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California fraud cases closed

The book is closed on the 53 California repair shop owners who were charged with fraud in a wide-ranging sting conducted in 2010 by the Orange County District Attorney’s (OCDA) office.

The OCDA conducted 152 undercover operations in Orange County from January to May 2010, targeting shops that had been identified by the California Bureau of Automotive Repair (BAR) as having consumer complaints filed against them in the last three years. Additional shops were referred by the National Insurance Crime Bureau. Some independent auto repair facilities that were not registered with the BAR also were targeted.

Of the 53 arrested, 36 accepted an offer from the OCDA to have their charges reduced to a misdemeanor in exchange for paying a $1,000 fine and attending a fraud prevention class held by the California BAR and the OCDA's office. Provided they complied with the terms of the deal, their cases have been dismissed. Two cases destined for jury trails were dismissed by the court. The repairers originally faced felony fraud charges that carried a maximum sentence of five years in state prison.

Another dozen or so defendants held out and had their charges dismissed on the merits. One shop owner took his case to a jury and won.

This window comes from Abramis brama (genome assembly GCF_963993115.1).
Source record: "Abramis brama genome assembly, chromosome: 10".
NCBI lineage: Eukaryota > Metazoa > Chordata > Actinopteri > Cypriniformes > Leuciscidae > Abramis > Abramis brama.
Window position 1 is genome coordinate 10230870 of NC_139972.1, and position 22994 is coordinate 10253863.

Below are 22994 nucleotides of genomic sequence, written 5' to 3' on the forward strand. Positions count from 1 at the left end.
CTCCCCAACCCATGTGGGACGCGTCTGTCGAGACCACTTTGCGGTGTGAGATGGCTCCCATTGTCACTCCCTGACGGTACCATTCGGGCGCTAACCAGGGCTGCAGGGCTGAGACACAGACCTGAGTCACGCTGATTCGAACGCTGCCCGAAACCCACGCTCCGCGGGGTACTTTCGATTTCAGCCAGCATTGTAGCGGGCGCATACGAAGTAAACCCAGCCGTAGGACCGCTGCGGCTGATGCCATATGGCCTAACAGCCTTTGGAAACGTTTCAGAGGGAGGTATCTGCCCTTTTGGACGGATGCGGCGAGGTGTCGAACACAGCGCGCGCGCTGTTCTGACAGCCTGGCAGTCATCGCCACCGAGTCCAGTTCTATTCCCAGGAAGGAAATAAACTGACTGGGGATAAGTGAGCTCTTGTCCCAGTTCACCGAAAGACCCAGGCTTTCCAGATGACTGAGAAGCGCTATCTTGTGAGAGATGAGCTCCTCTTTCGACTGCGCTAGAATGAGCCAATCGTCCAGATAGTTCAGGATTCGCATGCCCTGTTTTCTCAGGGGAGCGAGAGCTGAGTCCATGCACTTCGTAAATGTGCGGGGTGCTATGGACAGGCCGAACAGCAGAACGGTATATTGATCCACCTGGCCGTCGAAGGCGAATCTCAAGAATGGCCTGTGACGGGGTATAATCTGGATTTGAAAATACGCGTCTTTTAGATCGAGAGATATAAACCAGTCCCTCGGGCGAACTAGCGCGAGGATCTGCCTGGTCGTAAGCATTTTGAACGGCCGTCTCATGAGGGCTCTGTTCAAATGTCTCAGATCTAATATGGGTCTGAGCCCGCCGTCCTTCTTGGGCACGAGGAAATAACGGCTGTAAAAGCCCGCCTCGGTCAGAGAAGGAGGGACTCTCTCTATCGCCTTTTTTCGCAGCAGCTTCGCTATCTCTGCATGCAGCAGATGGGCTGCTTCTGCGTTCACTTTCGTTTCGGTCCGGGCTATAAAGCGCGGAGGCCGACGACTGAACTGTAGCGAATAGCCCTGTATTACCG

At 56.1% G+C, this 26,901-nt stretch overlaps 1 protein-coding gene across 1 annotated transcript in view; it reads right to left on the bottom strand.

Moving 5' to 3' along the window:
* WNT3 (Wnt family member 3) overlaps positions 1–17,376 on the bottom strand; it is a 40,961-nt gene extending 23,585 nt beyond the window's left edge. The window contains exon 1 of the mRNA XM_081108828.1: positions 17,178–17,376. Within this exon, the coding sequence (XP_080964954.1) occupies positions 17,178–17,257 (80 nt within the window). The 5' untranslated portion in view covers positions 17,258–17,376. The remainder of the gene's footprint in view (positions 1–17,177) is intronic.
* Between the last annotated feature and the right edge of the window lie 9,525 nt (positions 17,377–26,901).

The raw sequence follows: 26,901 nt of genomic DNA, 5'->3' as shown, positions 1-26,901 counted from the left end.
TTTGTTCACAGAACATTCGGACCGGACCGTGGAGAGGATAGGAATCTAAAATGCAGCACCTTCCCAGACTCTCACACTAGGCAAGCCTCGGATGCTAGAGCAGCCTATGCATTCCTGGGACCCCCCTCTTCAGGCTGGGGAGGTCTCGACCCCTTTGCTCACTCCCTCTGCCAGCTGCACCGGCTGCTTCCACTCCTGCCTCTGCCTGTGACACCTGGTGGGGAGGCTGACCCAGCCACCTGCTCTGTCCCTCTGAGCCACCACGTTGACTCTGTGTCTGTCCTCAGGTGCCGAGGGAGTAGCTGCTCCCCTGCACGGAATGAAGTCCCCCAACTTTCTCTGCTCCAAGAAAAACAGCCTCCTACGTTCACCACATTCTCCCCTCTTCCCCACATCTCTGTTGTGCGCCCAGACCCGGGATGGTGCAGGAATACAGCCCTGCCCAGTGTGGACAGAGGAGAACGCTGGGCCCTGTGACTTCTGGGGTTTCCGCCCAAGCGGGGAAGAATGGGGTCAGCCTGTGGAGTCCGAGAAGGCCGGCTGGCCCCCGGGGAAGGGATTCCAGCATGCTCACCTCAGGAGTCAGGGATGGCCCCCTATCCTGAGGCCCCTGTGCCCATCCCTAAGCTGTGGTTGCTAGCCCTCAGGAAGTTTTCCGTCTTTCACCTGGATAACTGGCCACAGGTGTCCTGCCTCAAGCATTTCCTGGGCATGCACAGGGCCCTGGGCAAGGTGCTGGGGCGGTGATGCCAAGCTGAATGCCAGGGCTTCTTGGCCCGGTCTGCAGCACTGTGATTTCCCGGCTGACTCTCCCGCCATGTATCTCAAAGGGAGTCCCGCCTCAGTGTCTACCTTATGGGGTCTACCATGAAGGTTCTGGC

In the sting operation, an OCDA investigator would bring a vehicle (either a Ford Expedition or Mercedes Benz) to the shop asking for a written estimate to repair damage caused by a recent collision. During the inspection, the undercover investigator would note that the vehicle also had some existing damage (either a missing bumper or a damaged fender) and ask if those repairs could be added to the estimate. They would then ask that the estimate be sent to an out-of-state insurance company called Mendota.

While the majority of repairers targeted in the sting declined to provide such an estimate, the OCDA says that those charged had agreed to provide an estimate with the knowledge that it would be used to commit insurance fraud.

Only one case went to a jury trial and shop owner Mike Rocha of Placentia Auto Body won that case. It cost him about $5,000 and much time away from his shop. Despite winning the case, Rocha has put up a sign in his shop telling customers he will not provide a written estimate without a claim number, he will not waive deductibles and that unrelated damage will not be included in the estimate.

Reader comments about this article are pouring in and they are all over the map. Several say OCDA should investigate insurers due to the harm they inflict on customers with their direct repair programs. One reader likened the OCDA sting to a Nazi-type operation while another wants all charged shops to lose their licenses and have to pay for the substantial cost of the investigation.

The comments appear at the bottom of each of the five pages of the article.

 

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